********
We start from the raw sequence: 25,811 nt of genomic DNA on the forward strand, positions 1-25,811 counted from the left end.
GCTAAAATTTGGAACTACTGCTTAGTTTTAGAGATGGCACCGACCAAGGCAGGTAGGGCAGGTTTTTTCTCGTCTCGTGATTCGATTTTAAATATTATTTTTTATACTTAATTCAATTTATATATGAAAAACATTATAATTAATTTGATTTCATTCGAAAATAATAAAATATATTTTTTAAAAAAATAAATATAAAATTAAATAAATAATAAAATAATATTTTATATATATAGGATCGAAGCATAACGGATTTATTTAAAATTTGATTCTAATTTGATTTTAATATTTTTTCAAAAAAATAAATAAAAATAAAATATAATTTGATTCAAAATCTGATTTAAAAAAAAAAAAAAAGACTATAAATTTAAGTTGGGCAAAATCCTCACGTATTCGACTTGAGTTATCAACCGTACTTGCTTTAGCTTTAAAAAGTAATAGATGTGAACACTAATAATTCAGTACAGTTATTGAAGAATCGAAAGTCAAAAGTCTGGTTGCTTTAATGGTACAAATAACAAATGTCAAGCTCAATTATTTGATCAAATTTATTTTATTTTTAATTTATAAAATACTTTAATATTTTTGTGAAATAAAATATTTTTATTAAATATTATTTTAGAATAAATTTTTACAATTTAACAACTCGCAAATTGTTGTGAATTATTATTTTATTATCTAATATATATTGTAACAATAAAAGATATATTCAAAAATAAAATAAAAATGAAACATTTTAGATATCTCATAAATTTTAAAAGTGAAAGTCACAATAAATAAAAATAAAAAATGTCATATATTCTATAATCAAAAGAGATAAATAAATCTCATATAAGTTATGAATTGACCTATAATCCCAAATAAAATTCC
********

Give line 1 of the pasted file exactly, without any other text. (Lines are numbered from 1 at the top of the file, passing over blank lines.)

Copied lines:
We start from the raw sequence: 25,811 nt of genomic DNA on the forward strand, positions 1-25,811 counted from the left end.